A major review reveals that research indicates people who are obese may be more likely to become depressed, and people who are depressed may be more likely to become obese. The solution to this is to be happy. We know we cannot become happy by just triggering a switch. Still it is possible. It is in your hands. We know, happiness is stubborn; hard to find, difficult to augment. Circumstances under our control (employment, education, money) account for only about 10 to 15 percent of our "subjective well-being," the technical term for how good we judge life to be. Happiness is largely due to personality traits and temperament; the torments or glories of fate don't make a huge difference in how we feel. When it comes to subjective well-being, "you don't get a big bang out of the real world," says Alex Michalos of the University of Northern British Columbia. But if you're determined to optimize that 10 to 15 percent that's in your control, you can be happy. Enjoy the little things; being pleased frequently has more influence on well-being than being intensely happy once in a while. Take on your eating and activity patterns with the mindset that you are exploring a new interest—wellness.
To understand the potential links between obesity and depression, researchers led by Sarah M. Markowitz, M.S., examined the correlational data that suggest a connection between the conditions and found evidence for causal pathways from obesity to depression and depression to obesity.
People who are obese may be more likely to become depressed because they experience themselves as in poor health and are dissatisfied with their appearance. This occurrence was particularly prevalent among women and those of high socio-economic status.
People who are depressed may be more likely to become obese because of physiological changes in their hormone and immune systems that occur in depression. Also, they have more difficulty taking good care of themselves because of symptoms and consequences of depression, such as difficulty adhering to fitness regiments, overeating, and having negative thoughts.
Treatments such as exercise and stress reduction can help to manage both obesity and depression at the same time. Potentially, dieting, which can worsen mood, and antidepressants, which can cause weight gain, should be minimized.
"The treatment of depression and obesity should be integrated," the authors conclude. "This way, healthcare providers are working together to treat both conditions, rather than each in isolation."
The link between obesity and depression belongs on the list of chicken and egg scenarios—which comes first? Americans adults and children have high rates of both obesity and depression. Researchers know obese people are more likely to feel isolated and have a harder time climbing the career ladder, regardless of their capabilities. Scientists also suspect a connection between mood and weight. And they know that obesity causes an imbalance in chemicals that regulate how you feel. Nevertheless, whether you believe that your weight is making you more depressed or your depression has been followed by weight gain, know that help is out there.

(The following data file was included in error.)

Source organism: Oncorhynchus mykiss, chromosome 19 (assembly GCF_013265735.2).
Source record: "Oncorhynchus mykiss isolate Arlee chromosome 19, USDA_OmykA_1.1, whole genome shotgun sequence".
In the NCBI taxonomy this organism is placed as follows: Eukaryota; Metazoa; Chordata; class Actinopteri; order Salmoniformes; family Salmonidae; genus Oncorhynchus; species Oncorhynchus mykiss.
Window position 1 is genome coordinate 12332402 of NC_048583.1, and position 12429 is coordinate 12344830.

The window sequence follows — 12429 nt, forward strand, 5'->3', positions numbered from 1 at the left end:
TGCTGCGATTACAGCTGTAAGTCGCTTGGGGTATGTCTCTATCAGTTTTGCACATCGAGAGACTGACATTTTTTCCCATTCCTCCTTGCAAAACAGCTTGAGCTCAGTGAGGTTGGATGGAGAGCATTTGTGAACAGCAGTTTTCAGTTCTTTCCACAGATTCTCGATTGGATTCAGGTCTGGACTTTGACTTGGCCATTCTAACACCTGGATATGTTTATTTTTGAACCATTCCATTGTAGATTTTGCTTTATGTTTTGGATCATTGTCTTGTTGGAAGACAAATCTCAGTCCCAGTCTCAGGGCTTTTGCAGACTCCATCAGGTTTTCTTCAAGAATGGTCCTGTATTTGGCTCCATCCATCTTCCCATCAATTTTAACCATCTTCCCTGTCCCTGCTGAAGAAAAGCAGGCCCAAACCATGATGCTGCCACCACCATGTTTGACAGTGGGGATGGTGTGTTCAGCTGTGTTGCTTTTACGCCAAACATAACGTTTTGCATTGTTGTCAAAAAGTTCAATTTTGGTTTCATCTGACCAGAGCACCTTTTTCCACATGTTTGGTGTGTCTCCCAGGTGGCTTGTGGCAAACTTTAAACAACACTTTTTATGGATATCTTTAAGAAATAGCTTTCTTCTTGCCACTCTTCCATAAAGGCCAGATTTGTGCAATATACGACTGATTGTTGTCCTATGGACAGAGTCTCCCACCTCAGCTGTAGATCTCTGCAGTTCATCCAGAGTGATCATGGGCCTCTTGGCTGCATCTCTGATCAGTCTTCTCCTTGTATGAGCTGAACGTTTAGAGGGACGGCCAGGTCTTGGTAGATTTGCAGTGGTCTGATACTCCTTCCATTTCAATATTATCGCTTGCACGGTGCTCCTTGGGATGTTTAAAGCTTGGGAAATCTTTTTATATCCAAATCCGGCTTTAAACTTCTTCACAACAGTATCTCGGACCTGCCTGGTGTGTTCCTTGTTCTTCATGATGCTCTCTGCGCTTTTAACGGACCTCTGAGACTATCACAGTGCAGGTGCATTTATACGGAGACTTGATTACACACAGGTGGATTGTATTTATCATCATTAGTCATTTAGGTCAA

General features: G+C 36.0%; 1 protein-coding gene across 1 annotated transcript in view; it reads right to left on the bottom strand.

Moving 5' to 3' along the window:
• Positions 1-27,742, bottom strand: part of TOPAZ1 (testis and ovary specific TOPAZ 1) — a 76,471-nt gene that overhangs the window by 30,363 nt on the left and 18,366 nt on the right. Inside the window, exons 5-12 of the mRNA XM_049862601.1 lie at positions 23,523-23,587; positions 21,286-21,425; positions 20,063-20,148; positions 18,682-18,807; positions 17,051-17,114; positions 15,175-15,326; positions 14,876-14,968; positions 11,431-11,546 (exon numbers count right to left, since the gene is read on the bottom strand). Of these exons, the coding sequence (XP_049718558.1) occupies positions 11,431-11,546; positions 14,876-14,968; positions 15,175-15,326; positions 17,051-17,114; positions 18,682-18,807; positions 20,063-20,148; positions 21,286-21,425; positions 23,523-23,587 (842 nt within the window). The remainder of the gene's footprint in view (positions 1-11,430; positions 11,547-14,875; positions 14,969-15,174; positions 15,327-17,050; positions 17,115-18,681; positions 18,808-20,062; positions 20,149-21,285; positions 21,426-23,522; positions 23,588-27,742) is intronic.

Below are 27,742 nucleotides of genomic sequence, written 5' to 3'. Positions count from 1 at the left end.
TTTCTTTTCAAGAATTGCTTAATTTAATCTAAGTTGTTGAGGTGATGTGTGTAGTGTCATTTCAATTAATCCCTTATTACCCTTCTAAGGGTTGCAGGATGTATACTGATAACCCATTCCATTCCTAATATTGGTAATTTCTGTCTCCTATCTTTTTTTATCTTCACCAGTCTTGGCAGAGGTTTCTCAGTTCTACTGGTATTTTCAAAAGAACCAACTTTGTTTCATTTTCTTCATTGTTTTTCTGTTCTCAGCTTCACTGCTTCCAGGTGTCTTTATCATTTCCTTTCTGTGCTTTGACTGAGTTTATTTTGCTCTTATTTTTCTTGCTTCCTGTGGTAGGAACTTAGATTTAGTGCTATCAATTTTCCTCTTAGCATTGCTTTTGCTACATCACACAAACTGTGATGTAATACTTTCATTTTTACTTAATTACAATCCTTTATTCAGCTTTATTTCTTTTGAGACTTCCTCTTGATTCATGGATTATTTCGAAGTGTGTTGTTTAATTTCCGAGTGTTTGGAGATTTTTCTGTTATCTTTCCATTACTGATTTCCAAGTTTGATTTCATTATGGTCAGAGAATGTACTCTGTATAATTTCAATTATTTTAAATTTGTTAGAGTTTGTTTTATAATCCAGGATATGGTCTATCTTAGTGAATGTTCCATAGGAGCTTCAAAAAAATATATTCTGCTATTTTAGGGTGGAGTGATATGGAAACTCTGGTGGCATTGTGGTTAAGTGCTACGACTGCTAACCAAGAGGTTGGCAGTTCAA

Losing weight is tough work and battling depression can seem hopeless. But you can do it! One of the first things to do is get a support system. Weight Watchers and Overeaters Anonymous can provide you with an instant core group of people who are struggling with the same issues that you are. Weekly Weight Watchers and OA meetings provide the structure and support that you’ll need to help shake those feelings of isolation and despair. Also you’ll receive information on exercise and healthy eating.
Change your relationship with food so that you do not feel deprived or guilty about what you eat.
For instance, choose more steamed vegetables like broccoli, spinach, carrots and asparagus at meal time. Snack on low-fat popcorn and fruit. Whole grain pastas and grains are more filling than their heavily processed alternatives. Choose dried peas and beans, lean cuts of meat and fish as well as low-fat dairy or soy products. Also walk your dog, take that Pilates class you’ve been thinking about or go out on weekends to dance the night away. In other words, find fun ways to incorporate physical activity into your routine—and get out more. (Be sure to consult your doctor and registered dietitian about the changes that you plan to make in your exercise and eating habits.)
The thought of making changes may be feel burdensome. Don’t take this on alone or try to change everything at once. Make gradual adjustments to your habits. Pair up with a friend who is interested in living and eating better, too. Talk to a skilled professional to help you deal with feelings of hurt and hopelessness. Your doctor may prescribe medications that can help you cope, too. Remember, becoming a size 8 shouldn’t be your goal. Take the emphasis off weight loss and focus on your well being. You don’t have to feel like you are carrying the weight of the world. Be happy, that is the secret.